Page:Dictionary of National Biography. Sup. Vol II (1901).djvu/392

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von Bülow paid a high tribute to his skill as a chef d'orchestre. A man of remarkably methodical businesslike habits for a musician, he had an exceedingly retentive memory, and did much to foster a taste for classical music in England. His compositions were unimportant. He edited a 'Practical Piano-forte School' (begun in January 1873), and its sequel, a 'Musical Library,' both consisting of classical pianoforte pieces, begun in 1876. There is an oil painting of him by Victor Mottez (1850).

[Life and Letters of Sir Charles Halle, edited by his son, C. E. Halle, and his daughter, Marie Halle, 1896; various periodical publications; Brit. Mus. Cat.]

F. G. E.

HALSWELLE, KEELEY (1832–1891), artist, son of David Halswelle, born at Richmond, Surrey, on 23 April 1832, came of a Somerset stock. At an early age he contributed drawings to the 'Illustrated London News,' and was long engaged in book illustration. Some work for Robert Chambers's 'Illustrated Shakespeare' took him to Edinburgh, where he found a very good friend in William Nelson, the publisher. Among other books which he illustrated were: 'The Falls of Clyde,' 1859; 'Byron's Poems,' 1861; 'Scott's Poems,' 1861; 'Thomas Morris's Poems,' 1863; 'Wordsworth's Poems,' 1863; and 'The Knight of the Silver Shield,' 1885. In 1857 a painting of his was exhibited at the Royal Scottish Academy, and in 1866 he was elected associate. In 1869 he left England for Italy, and during the next few years found most of his subjects there. The 'Roba di Roma,' exhibited at Burlington House, gained a 50l. prize at Manchester; but the most popular work of this period, possibly because of its subject, was 'Non Angli sed Angeli,' painted in 1877. Halswelle was then known as an artist whose inclination was either to paint from the life or to seek subjects in poems and pages of history. Latterly he made a reputation as an excellent landscapist. An exceptionally beautiful work of this period, a painting in oil of the Thames above Maidenhead, was included in (Sir) Henry Tate's gift to the nation, and is now in the Millbank Gallery. In 1884 some views of the Thames, recalling 'Six Years in a Houseboat,' were shown by themselves in London. A book on the subject, which bears the same title, was from the artist's pen. Halswelle was elected a member of the Institute of Painters in Oils in 1882.

Halswelle resided in his later years at Stoner House, Steep, near Petersfield, where he was a ruling councillor of the Primrose League. He died of pneumonia at Paris on 11 April 1891, and was buried at Steep on 20 April. He married in 1873 Helen, daughter of Major-general N. J. Gordon, who survived him with two sons.

[Magazine of Art, iv. 406; Men of the Time, 14th ed.; Dict. of British Artists, 1895; Scribner's Cyclopaedia of Painters and Paintings; Tate Collection Official Cat.; Ann. Reg. 1891, Chron. p. 159; Times, 14, 18, and 21 April 1891; private information.]

E. R.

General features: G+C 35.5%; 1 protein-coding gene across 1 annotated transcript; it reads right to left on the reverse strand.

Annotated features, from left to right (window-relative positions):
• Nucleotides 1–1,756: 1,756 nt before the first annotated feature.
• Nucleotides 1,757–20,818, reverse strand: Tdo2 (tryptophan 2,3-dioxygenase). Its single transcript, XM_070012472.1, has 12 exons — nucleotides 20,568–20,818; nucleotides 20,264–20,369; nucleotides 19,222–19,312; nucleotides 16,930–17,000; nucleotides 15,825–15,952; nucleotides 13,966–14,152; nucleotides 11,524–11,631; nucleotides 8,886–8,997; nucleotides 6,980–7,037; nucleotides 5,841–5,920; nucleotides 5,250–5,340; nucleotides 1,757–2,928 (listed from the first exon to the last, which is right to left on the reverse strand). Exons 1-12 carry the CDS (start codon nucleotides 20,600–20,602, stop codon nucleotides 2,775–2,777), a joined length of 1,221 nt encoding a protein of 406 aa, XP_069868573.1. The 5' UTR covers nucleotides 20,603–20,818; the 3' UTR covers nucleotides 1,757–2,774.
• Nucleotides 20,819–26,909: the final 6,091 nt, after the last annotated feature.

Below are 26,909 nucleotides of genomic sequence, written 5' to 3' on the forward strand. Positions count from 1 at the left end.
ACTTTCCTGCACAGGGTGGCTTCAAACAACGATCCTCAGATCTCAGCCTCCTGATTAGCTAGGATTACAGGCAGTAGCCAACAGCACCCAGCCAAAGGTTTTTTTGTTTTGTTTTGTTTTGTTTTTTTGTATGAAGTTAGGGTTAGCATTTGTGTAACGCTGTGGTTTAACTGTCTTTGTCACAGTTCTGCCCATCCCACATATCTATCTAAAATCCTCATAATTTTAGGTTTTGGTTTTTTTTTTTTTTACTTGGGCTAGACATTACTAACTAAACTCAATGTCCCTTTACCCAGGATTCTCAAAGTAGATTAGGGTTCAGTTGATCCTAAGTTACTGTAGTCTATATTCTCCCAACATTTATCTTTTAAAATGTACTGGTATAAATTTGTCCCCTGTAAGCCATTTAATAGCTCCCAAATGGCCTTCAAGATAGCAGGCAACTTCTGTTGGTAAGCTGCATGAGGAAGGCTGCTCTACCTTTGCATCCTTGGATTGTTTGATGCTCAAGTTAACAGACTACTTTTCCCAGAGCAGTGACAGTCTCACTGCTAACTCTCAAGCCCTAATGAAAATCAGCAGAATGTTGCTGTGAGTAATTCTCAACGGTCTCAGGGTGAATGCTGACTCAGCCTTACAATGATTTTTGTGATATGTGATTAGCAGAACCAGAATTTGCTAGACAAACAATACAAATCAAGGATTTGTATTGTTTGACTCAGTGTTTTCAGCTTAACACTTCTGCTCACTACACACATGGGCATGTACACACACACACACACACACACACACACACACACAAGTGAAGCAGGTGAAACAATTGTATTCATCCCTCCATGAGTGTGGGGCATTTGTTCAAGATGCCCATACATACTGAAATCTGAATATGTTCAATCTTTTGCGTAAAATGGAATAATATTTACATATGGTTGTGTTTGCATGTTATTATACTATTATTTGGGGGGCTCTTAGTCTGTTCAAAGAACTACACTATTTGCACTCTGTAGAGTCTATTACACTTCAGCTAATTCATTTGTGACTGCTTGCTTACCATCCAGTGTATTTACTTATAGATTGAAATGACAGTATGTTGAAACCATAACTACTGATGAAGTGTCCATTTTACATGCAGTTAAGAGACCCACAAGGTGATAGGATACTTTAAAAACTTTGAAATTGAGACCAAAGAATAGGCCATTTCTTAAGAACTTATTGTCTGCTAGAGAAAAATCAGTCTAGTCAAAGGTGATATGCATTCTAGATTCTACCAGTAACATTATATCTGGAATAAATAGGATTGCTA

HAMERTON, PHILIP GILBERT (1834–1894), artist and essayist, was born on 10 Sept. 1834 at Laneside, Shaw, near Oldham in Lancashire. His grandfather, Gilbert Hamerton, was the second son of an old Lancashire family. His father, John Hamerton, a solicitor, married in 1833 Anne, the orphan daughter of Philip Cocker, a cotton manufacturer. She survived his birth only a few days, and the boy was brought up by his aunts at Burnley, and afterwards educated at Burnley and Doncaster grammar schools. His father, to whom he owed nothing but existence, died in January 1844. After the completion of his school education Hamerton was placed with a clergyman, 'with whom I had not two ideas in common,' to be prepared for Oxford. This scheme came to an end from the youth's distaste for the subjects of academical study, combined with reluctance to sign the thirty-nine articles. Being possessed of independent means, he was able to gratify both his leading tastes by 'deciding to try to be a painter and to try to be an author, and seeing what came of both attempts.' In the meantime he accepted a commission in the militia, and travelled and painted in Scotland. In 1853 he came to London, and studied under a clever but not highly cultured artist named Pettitt, who carried on painting as 'a high-class industry.' 'I made rapid progress; it was not quite in the right direction.' He resorted also to Ruskin for advice, which in his opinion proved misleading. He was gradually led back to the Highlands, and his first publication, 'The Isles of Loch Awe and other Poems' (1855), was a volume of verse chiefly inspired by Highland scenery. Its entire failure confirmed him for a time in the pursuit of art, and after his sudden but most fortunate marriage in 1858 with a young French lady, Mdlle. Eugenie Gindriez, the daughter of a republican ex-prefect, who had refused employment under the empire, he took up his residence with her in the solitary islet of Innistrynich on Loch Awe a marvellous change for the bride, accepted with complete acquiescence. Financial difficulties, chiefly connected with Hamerton's Lancashire property, led, after a few years, to removal to